When to correct: Ideally not immediately unless physical safety is being compromised like little kids jumping from heights etc. You are not in a battlefield where if u don’t kill the opponent, opponent is going to dagger you. First create that atmosphere where learning can happen, where people can see your perspective. In battlefield there’s no perspective it’s kill or die. If both are charged with emotion then both would be speaking(internally if not externally) and no one would be really listening. We should be centered and be able to radiate kindness at the time we are telling our children of their pitfalls. At the time of conflict/disagreement don’t keep pushing to hammer your point. Wait for the storm of emotion to settle down to get the best results. The science behind this is that our emotional brain(limbic system) is connected to our logical part of the brain(neocortex or Prefrontal cortex) through a feedback loop. When limbic brain is hyperaroused, it puts the reasoning brain on hold. That is why stress is counterproductive to performance and joy and learning go together. Only when we are calm our prefrontal cortex has an upper hand and we can logically reason and comprehend the corrections adviced. Otherwise child only hears “I am good for nothing, nothing can make my parents happy, It’s all futile, they never understand my point of view so on and so forth”, resulting in re-repeat of mistakes and negative self image. Haven’t we all shouted at our kids “how many times do I have to repeat myself”, looks like it’s more our fault then theirs. We correct them when we shouldn’t and seldom bring the topic up when we should that is when both parent and child are calm and ready for discussion.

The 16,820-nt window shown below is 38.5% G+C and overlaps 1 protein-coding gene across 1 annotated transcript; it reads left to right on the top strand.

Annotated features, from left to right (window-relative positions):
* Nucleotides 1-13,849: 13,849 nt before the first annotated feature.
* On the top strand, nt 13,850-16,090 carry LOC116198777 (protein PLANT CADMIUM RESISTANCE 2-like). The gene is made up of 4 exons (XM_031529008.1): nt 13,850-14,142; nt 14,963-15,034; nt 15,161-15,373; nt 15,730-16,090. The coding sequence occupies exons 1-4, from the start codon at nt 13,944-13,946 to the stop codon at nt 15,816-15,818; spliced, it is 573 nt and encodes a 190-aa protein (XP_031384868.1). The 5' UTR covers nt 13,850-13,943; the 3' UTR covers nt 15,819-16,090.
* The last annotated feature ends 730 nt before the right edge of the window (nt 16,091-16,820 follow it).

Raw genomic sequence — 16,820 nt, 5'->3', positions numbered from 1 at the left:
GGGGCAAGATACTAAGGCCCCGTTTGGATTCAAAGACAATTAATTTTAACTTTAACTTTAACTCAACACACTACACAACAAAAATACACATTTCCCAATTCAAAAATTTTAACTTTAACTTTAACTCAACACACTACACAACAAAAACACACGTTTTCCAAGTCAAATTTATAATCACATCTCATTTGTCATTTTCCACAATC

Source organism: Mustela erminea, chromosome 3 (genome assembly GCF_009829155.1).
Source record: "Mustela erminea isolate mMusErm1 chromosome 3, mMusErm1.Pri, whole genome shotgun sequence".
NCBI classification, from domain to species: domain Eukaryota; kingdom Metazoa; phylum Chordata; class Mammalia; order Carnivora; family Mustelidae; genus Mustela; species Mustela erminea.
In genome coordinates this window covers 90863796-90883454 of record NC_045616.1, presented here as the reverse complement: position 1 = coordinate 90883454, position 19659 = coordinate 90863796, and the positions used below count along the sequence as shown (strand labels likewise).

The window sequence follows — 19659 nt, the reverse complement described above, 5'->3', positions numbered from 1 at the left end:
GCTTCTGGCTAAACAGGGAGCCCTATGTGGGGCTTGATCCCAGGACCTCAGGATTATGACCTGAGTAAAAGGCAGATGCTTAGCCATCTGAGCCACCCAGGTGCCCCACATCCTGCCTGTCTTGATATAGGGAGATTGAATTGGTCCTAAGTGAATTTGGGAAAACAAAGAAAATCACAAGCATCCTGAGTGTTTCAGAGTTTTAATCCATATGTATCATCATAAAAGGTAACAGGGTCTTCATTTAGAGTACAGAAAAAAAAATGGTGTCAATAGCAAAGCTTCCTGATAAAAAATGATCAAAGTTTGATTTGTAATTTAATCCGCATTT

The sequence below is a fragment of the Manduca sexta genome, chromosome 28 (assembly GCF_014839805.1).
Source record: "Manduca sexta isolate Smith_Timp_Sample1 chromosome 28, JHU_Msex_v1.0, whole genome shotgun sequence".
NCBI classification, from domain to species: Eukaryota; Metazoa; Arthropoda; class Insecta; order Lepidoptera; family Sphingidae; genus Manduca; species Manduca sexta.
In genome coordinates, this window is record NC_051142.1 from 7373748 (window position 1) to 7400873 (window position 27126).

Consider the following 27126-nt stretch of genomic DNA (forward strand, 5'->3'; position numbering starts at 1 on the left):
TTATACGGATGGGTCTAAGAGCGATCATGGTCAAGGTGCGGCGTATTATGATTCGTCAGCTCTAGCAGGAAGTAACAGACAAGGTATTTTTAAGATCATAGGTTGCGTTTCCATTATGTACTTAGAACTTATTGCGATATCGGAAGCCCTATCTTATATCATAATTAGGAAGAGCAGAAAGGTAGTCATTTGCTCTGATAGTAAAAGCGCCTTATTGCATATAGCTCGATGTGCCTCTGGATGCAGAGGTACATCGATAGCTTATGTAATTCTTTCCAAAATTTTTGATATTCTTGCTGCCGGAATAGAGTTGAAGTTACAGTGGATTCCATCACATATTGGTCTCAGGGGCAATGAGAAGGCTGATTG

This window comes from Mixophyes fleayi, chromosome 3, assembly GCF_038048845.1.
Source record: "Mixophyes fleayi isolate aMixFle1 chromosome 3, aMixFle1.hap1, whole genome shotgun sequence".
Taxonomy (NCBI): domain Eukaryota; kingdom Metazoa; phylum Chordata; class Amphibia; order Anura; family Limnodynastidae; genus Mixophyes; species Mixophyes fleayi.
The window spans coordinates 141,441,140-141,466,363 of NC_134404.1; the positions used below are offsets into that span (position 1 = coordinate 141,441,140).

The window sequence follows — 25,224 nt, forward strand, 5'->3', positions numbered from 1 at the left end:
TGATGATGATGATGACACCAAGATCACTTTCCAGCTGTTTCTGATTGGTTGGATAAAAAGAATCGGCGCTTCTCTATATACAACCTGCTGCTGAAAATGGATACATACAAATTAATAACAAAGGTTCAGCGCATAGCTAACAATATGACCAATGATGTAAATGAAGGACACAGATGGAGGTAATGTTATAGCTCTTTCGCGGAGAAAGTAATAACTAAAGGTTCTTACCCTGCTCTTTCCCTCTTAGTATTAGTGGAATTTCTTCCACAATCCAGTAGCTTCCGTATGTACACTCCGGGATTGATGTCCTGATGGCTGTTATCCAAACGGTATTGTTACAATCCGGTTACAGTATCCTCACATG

How to correct: We need to come from a place of curiosity and learning rather than “I am going to teach you”. It should be an equal ground and not “I am the parent, you gotta listen to me.” We have to choose our words wisely and consciously. If our kids feel valued they reflect that value onto us. Logic should rule the discussion rather than authority and preferences of parents. The child should have an equal voice in discussions and be heard patiently. We need to acknowledge their fears, their desires however trivial it may sound to us. And watch our tone lest it becomes accusatory. If any time during the discussion the volumes start rising pause immediately, you might say “I am getting upset, I don’t think I will be able to understand you or vice versa”. Revisit when emotional state’s more congenial. Comparisons and shaming are the weapons of change a parent wields but guess what they aren’t working on today’s generation. Surrender them. Sooner the better. We need new tools. Tools of love, respect, logic and higher consciousness.